Practical session on NL Pollinator Strategy informs and inspires
On Thursday the 19th of September the annual meeting of the NL Pollinator Strategy ‘Bed & Breakfast for Bees’ took place in the city of Tilburg (the Netherlands). Policy-makers, ecologists and other interested parties came together to discuss the future of bees and other pollinating species.
In the Netherlands, bees are of crucial importance for the pollination of crops. Providing a habitat for bees is essential and adds to our own well-being and business environment. Hence the motto: ‘a great economy is nothing without a great ecology’. During the meeting, partners of the NL Pollinator Strategy informed and inspired each other.
The morning programme consisted of several excursions to natural areas, beekeepers and agricultural businesses. After that Mario Jacobs, host and alderman of Tilburg, opened the afternoon programme: “If you wish to be a city that is both attractive and competitive, you have to be green as well.” Among other things, the municipality of Tilburg invests in ecological management of its roadsides, and uses native perennial plants by preference.
Happy bee happy me
Beefoundation, the winner of the hackathon ‘Big data 4 bees’, presented the game ‘Happy bee happy me’. This objective of this game is to raise awareness in youths about the importance of creating suitable living areas for bees. Players can photograph a plant and find out which bee species favours it and which obstacles bees encounter. Like this, players can earn points for vouchers with which they can buy real plants. “Putting the right plant at the right spot” makes the difference, according to the game-developers. The game is not only suitable for youths, but also for greenkeepers. Happy bee happy me will go up shortly on www.bee-foundation.nl.
Look through the eyes of a bee
Partners Donne Slangen (Dutch Ministry of Agriculture, Nature and Food Quality), Eric Kiers (BASF), Koos Biesmeijer (Naturalis Biodiversity Center) en Titia Wolterbeek (Butterfly foundation) together discussed the importance of the pollinator strategy and what has to be done to really make a difference.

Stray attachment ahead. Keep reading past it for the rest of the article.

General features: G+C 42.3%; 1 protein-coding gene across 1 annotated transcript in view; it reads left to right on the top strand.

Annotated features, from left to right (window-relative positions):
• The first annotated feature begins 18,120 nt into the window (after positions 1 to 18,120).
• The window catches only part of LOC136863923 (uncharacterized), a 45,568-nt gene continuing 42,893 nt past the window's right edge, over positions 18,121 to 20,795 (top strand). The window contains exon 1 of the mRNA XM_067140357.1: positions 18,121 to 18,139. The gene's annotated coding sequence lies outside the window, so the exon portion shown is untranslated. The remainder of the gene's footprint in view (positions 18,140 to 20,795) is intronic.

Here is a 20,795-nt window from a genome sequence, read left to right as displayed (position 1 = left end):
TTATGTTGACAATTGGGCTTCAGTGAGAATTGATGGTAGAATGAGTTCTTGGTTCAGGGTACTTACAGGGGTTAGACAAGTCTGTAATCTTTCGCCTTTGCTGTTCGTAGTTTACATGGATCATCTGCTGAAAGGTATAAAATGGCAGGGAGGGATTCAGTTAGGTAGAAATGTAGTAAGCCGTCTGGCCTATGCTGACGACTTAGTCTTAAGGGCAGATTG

Slangen pointed out that approximately 10% of the Netherlands consists of nature. According to him we have to broaden our view when we want to strengthen nature. “Bring nature closer, because when something gets close to you, you will learn to appreciate it.” The coming period, Biesmeijer will invest in measuring the effectiveness of the initiatives within the pollinator strategy. Are we together doing enough to counteract bee-mortality, or is there still room for improvement?
Kiers told about a project in Drenthe (a province in the Netherlands) in which tests are done to find out which mixtures of seeds foster biodiversity in field borders. Wolterbeek explained how the ‘colour mark’ helps to take into account the value of biodiversity in tenders. And, at the end, she encouraged everyone to look through the eyes of a bee.
This year the NL Pollinator Strategy welcomed a few new partners. Among them are the Rabobank, IVN Natuureducatie (natural education), the Food4Bees Foundation and a few tree growers and municipalities.